Autograph Musical Quotation "There little girl, don't cry" by Fannie Knowlton. Fannie Snow Knowlton.

Autograph Musical Quotation "There little girl, don't cry" by Fannie Knowlton.

February 6, 1899. Autograph Musical Quotation Signed and dated Februrary 6, 99; a section of Knowlton's arrangement of "There, Little Girl, Don't Cry" pasted with two photographs of the composer (one sepia, one b/w) on a gray card, written and signed by Knowlton. Size: 6 x 6-1/2" .Top edge slightly sunned. Marks on back of card from the removal of other pasted items. "There! Little Girl, Don't Cry!" is a musical adaptation of the poet James Whitcomb Riley's poem "A Life-Lesson". Fanny Snow Knowlton's (1859-1926) arrangement of this popular Riley poem, published in 1891 by Brainard's Sons Company of Chicago, was one the earliest arrangements written by a woman. An American composer, Knowlton was writing during a period of great opportunity for female composers. From 1890 to 1930 scores and musical compositions by women were being published in record numbers in the United States. For her arrangements, Knowlton selected popular poems such as Riley's "A Life-Lesson" and Samuel Minton Peck's "The Grapevine Swing" and well-known hymns such as "Give Ear to my Words, O Lord" and "Come Unto Me All Ye That Labor." In 1903 she produced one book of sheet music, Hawthorn and Lavender: A Song-Cycle for Women's Voices with Piano Accompaniment. Her work was mainly published by two Chicago companies: Brainard's and Clayton F. Summy. Riley (1849-1916) was a famous Indiana journalist and poet and his words appealed to common people, especially children. Riley was known as "The Hoosier Poet" because of his use of characters, settings, and dialect that evoked small town life in Indiana. He earned his second moniker , "Children's Poet," because of his sympathetic depictions of children and childhood. Riley's writing was not limited to an Indiana audience, however. Although Riley's work reflected life in the American Midwest, much of his work was as well-received in New York and Boston as it was in Indiana. A journalist by trade and an actor at heart, Riley was deeply interested in seeing his work published and performed. He had a long-standing interest in music and allowed many of his verses to be set to music. "A Life-Lesson"--a poem originally published in the Indianapolis Journal July 25, 1880 and included in several of Riley's books beginning with his collection Afterwhiles in 1887--was a particularly popular poem to be translated to music with over twenty-five different arrangements published between 1889 and 1919. As a song the poem was retitled "There! Little Girl, Don't Cry!" although some composers opted for alternative titles such as "The Silver Lining". Eitel, The Complete Works of James Whitcomb Riley II; A. Russo and D. Russo, A Bibliography of James Whitcomb Riley. Item #7614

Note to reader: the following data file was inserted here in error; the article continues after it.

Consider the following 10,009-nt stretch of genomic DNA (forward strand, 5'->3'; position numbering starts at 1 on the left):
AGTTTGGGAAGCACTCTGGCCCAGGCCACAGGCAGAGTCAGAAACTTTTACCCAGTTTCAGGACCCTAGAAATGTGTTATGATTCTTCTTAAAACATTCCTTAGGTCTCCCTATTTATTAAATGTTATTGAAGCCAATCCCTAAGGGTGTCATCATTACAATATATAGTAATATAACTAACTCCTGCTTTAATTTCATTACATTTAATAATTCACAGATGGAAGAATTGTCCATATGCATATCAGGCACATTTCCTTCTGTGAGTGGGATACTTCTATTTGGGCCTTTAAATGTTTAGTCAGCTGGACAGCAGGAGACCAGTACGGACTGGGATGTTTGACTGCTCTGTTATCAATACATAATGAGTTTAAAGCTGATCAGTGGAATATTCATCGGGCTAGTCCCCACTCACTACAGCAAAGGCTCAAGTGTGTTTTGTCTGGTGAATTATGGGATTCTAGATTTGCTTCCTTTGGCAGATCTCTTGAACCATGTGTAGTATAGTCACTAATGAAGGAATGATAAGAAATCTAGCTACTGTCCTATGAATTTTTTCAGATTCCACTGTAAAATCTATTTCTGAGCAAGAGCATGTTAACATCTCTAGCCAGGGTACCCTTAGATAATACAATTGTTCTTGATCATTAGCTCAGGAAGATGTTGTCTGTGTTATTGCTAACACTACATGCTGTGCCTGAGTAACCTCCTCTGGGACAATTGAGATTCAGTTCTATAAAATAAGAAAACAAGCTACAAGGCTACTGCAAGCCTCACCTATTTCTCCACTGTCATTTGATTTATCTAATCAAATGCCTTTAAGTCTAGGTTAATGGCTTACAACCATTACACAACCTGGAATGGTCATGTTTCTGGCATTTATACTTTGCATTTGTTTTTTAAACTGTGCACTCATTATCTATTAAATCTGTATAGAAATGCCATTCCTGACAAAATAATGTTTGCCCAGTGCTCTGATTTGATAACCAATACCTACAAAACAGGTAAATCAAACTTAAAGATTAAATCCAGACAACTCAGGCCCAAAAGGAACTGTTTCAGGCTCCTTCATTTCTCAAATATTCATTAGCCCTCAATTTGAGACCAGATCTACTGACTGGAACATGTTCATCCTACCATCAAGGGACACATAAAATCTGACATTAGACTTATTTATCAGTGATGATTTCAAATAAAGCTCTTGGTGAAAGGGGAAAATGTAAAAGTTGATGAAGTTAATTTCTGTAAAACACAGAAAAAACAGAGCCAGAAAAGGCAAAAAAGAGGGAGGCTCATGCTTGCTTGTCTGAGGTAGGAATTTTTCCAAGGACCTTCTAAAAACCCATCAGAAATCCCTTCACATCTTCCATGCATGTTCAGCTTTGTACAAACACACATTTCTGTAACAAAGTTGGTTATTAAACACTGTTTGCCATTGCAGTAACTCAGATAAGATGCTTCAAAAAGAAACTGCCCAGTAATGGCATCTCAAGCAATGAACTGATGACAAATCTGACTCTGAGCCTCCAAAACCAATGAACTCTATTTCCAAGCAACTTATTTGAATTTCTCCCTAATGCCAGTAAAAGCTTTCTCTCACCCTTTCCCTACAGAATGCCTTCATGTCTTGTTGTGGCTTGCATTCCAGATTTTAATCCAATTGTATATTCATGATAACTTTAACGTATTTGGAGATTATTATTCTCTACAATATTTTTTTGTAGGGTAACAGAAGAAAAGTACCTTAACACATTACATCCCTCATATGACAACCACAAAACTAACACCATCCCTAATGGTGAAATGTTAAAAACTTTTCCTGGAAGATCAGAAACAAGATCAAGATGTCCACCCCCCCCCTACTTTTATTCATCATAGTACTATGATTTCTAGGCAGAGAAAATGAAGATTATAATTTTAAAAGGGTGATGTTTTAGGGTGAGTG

Price: $350.00

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